Try to nail a saxophone phrase on upright bass without stumbling and see how that feels. I dare you. Before you know it, your hands are racing around the bass and tendinitis is just around the corner if you don’t hold your horses. Believe me, my sporadic morning jogs are a joke compared to the sweat I’m burning off on this. It took me about 10 hours of intense listening and practice to figure out Trane’s phrase right after the opening statement. Another 5 hours to be able to play it through, and that’s still a little choppy. About four seconds of music and countless hours of deep listening later and I’m still debating what fingering works best for that line. To my credit, I’m not using any phone app or transcription computer software that can slow down a piece of music for analytical purposes. So I plug in the headphones and listen, pause, go back, play, pause, listen, over and over again. And I haven’t written one note down yet.

What I think I’m doing though is that I’m tuning into the idea, the intention, the pulse, the drive, the rhythm, the tone, the feeling. The soul. In other words, I’m slowly starting to speak Coltrane’s language, much like I learned to write and speak English. I heard it, liked it, and decided to learn it. Ultimately, the goal is not to break out your Coltrane phrase on your next gig to impress your peers– though it may come up unwittingly – but to channel your influences beyond the natural parameters of your instrument. I doubt I will ever get through the entire Trane solo without impairing my chest and hands permanently but attempting and somehow managing to get a few bars down satisfies my soul beyond words. It’s not just about bass. It’s not just about virtuosity. It’s about expanding your creative horizons by incorporating something apparently impervious to imitation. To use a linguistic analogy, it feels like you’re piecing together a sentence in a language you don’t master yet. When does the sentence begin? When does it end? Is there an ascending or descending pattern in the tone? What kind of verbal process is used here? Do we have a relative clause that links disparate ideas together with well-placed commas, a kind of question and answer phrasing or do we hear a linear movement propelled by one powerful phrasal verb? How does the discourse (the melody) lay in the rhythm? It’s a tighly cohesive band. Everything is organically and beautifully integrated. Stunning. As I fumble my way through Coltrane’s “Resolution”, a melodic line based on an open-ended Eb minor scale, I discovered, I’m exploring a variety of fingerings I didn’t think were possible on the bass. Here’s another reward right there. I get to explore new territory on the fingerboard. Whether or not I will ever use those fingerings again in my own playing is unclear. It will probably depend on how many more hours of diligent practice will be needed for them to feel natural or make sense for one particular song that requires fast and clean execution. But beyond all that, what started off as an ear training exercise has become a more noble endeavor. I’m blowing fragments of a saxophone improvisation by one if not the greatest creator on the instrument, but I’m doing it by pushing air through weathered wood with my fingers.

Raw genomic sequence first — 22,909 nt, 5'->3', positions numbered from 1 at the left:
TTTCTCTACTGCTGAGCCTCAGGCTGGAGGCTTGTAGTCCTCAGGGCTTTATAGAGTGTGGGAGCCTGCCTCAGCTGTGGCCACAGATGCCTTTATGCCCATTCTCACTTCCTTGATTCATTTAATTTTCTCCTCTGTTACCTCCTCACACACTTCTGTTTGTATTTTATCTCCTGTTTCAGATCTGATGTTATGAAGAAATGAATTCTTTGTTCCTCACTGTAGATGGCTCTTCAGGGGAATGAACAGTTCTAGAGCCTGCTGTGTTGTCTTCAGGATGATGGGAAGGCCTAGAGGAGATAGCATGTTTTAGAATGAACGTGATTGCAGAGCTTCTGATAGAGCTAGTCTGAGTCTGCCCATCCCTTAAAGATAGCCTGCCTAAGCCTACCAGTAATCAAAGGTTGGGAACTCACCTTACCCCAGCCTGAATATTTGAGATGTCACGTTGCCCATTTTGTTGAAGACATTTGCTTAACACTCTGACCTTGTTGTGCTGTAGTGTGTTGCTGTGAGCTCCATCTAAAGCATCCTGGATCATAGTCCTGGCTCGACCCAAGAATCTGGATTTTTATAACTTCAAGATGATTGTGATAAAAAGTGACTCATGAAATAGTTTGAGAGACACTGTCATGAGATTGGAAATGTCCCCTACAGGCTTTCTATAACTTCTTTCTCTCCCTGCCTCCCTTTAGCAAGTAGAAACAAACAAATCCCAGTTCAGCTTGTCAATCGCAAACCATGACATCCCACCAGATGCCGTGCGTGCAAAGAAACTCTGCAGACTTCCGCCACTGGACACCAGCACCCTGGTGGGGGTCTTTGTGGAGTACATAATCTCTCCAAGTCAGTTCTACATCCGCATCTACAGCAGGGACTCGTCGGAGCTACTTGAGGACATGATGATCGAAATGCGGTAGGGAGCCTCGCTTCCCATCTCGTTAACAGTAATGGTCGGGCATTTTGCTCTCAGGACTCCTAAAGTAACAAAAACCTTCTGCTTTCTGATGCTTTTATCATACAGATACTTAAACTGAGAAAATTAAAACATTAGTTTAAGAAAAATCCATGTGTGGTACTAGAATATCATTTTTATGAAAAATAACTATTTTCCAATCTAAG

The greatest lesson – or more accurately the most compelling reminder – I get from this workout is that to play fast successfully, you have to slow everything way down in your mind and body, be able to hear the punctuation, adjust your heartbeat to a snail’s pace, catch your breath in the little silences and imagine you have all the time in the world. For lack of a greater purpose, that’s enough to make my day.